However, both models offer some protection from liability, according to Washington, D.C.-based attorney Thomas J. Simeone. “Both a corporation and LLC limit the liability of the owner for claims against and debts of the company. That is vital,” says Simeone. “But setting up and maintaining a corporation can be more expensive and inconvenient than doing the same for an LLC. For example, corporations may require annual meetings, directors, by-laws, etc. So, for newer and smaller businesses, LLC’s are popular.”

Taxes: From the tax perspective, many gym owners might be better off filing as an LLC. “Unlike corporations, LLCs don’t suffer from double-taxation, in which the corporate entity is taxed and then its shareholders’ dividends are taxed as well,” says Bennett. “Corporations have to pay tax on their earnings before passing the profits through to shareholders to be taxed.”

For example, at GymKix (which is an LLC), any earnings or losses “pass through” to the co-owners and are included on their individual tax returns and taxed at their individual income tax rates. “If you’re a single owner, this might not be too good at tax time as all the profits would be added to your individual income tax return,” cautions Bennett.

Healthcare: When David Skaw, owner of Clackamas, OR-based Thunder Elite All Stars Inc. chose to go the corporation route, healthcare was a prime consideration: “For us, the ability to write off 100 percent of health benefits for officers is important. You can’t do that as an LLC.”

Future Plans: Bulzone of Infinite Elite had the big picture in mind when she decided to file as an S-corp. “I like the idea of being able to bring in other partners; that way, I can offer long-term coaches a little bit more in the future should they want it,” says Bulzone. “I have such great employees who work so hard, and increasing their responsibility will only get you so far. Eventually, I can look at them and say, ‘Would you like to own a part of Infiniti Elite?’” She adds that having an S-corp also allows her to leave her own options open: “Should I decide to leave the program, I wanted the option to pass my shares on to someone else so that the corporation could continue thrive without me if that was ever in the cards.”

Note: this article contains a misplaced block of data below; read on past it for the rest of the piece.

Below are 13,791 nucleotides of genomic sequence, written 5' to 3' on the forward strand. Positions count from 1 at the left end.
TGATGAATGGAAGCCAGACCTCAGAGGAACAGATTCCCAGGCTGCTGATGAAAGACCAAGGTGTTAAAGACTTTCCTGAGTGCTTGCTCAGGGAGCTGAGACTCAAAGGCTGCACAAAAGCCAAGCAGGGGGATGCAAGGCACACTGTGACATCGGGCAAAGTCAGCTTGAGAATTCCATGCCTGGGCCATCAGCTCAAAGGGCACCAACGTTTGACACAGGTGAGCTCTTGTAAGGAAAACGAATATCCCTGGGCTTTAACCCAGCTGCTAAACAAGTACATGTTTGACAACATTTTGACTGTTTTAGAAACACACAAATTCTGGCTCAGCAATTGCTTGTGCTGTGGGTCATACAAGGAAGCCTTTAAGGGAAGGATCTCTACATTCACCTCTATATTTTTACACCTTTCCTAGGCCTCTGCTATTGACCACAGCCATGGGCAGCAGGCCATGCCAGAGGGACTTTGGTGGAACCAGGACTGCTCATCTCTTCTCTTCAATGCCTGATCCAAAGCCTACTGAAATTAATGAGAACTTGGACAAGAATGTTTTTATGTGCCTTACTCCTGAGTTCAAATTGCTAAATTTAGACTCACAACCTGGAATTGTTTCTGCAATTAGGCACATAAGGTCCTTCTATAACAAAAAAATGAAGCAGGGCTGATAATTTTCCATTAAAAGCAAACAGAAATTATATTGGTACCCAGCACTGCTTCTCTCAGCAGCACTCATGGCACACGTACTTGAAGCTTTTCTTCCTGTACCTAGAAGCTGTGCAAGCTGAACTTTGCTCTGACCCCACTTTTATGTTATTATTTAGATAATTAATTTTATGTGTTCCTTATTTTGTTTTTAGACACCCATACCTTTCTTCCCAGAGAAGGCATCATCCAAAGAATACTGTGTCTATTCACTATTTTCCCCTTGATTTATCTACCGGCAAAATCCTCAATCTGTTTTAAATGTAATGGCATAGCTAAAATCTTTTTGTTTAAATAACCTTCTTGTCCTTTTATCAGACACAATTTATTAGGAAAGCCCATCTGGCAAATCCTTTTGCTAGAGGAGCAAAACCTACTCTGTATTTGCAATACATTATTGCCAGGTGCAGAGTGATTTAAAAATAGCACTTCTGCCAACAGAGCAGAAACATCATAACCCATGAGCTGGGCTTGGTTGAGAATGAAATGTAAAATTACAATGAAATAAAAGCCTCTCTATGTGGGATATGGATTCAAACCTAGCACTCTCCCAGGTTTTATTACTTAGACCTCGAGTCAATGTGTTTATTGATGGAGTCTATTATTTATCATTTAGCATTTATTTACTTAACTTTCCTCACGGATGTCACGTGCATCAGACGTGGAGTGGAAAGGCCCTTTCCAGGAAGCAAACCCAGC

Multiple Locations: Skaw of Thunder Elite says if you’re a single-location gym, LLC can be a very viable option. However, “if you have multiple partners and multiple locations, a corporation makes more sense,” he advises. And gyms can have it both ways—even if a gym starts out as an LLC, it’s possible to make the switch to corporation as your business grows and multiplies. “Most states have conversion statutes where you can convert from one to the other,” says New York-based attorney Trippe Fried.

However, switching may be time-consuming and/or expensive. “Though you can switch back and forth, there are fees, and in some states like New York, it can be complex,” says Fried. “You [also] have to transfer the corporate documents into LLC documents or vice versa, so there is some paperwork involved.” In some states, gym owners must go as far as creating a separate entity and then merging the LLC into the corporation (or vice versa). “The result is the same, but it’s a little more expensive from a filing perspective and considerably more paperwork,” points out Fried.

-Dinsa Sachan

Visit our blog for a rundown of the different types of corporations that might work well for gym owners! You can also find handy forms and resources in our “Biz Docs” section.

A Place Among the Giants: Brandon All Stars

A Place Among the Giants: Brandon All Stars

We’re all familiar with the cheer powerhouses, organizations like Top Gun, California All Stars and Cheer Athletics, whose names and accolades easily come to mind. But among these giants, Brandon All-Stars has slowly and quietly emerged out of Brandon, Fla. (a suburb of Tampa), and is poised to take its place in the spotlight.

Brandon’s road to the big leagues began in 2005 when co-owner and President Peter Lezin took over the reins from founder Rhonda Cummings. When Cummings first opened Brandon in 1995, it was a recreational organization, whose attention slowly turned to competition. For Lezin, a veteran head instructor for NCA and former USF cheerleader/coach, the biggest challenge in the takeover was leaving that recreational mentality behind. “A billing system had to be put in place and a professional attitude needed to be displayed as well in all areas of the business,” says Lezin.

Enter Joslynne Harrod, Brandon’s Vice President and co-owner. A former Florida State cheerleader and four-year head instructor for NCA, Harrod and Lezin formed a friendship in the late 90s when both worked for the national cheer organization. In Harrod, Lezin found a unique opportunity—an accomplished, competitive coach with a head for business.

“I am a CPA by trade and am always thinking about the numbers,” Harrod said.  “Peter is definitely the more free-thinking, creative part of our business.”

If the results are any indication, this is a successful collaboration. In the near-decade since their formed partnership, Brandon has tripled in size, currently training upwards of 300 all-star athletes per year from Levels 1-5. They’ve also turned out consistent performances that fuel their growing reputation for solid stunting and snatch top rankings—most recently at Jamfest Supernationals, Athletic Championships and Worlds, (where in 2011 and 2012, they earned Gold and Silver, respectively, in the Small Senior Limited Coed 5 category).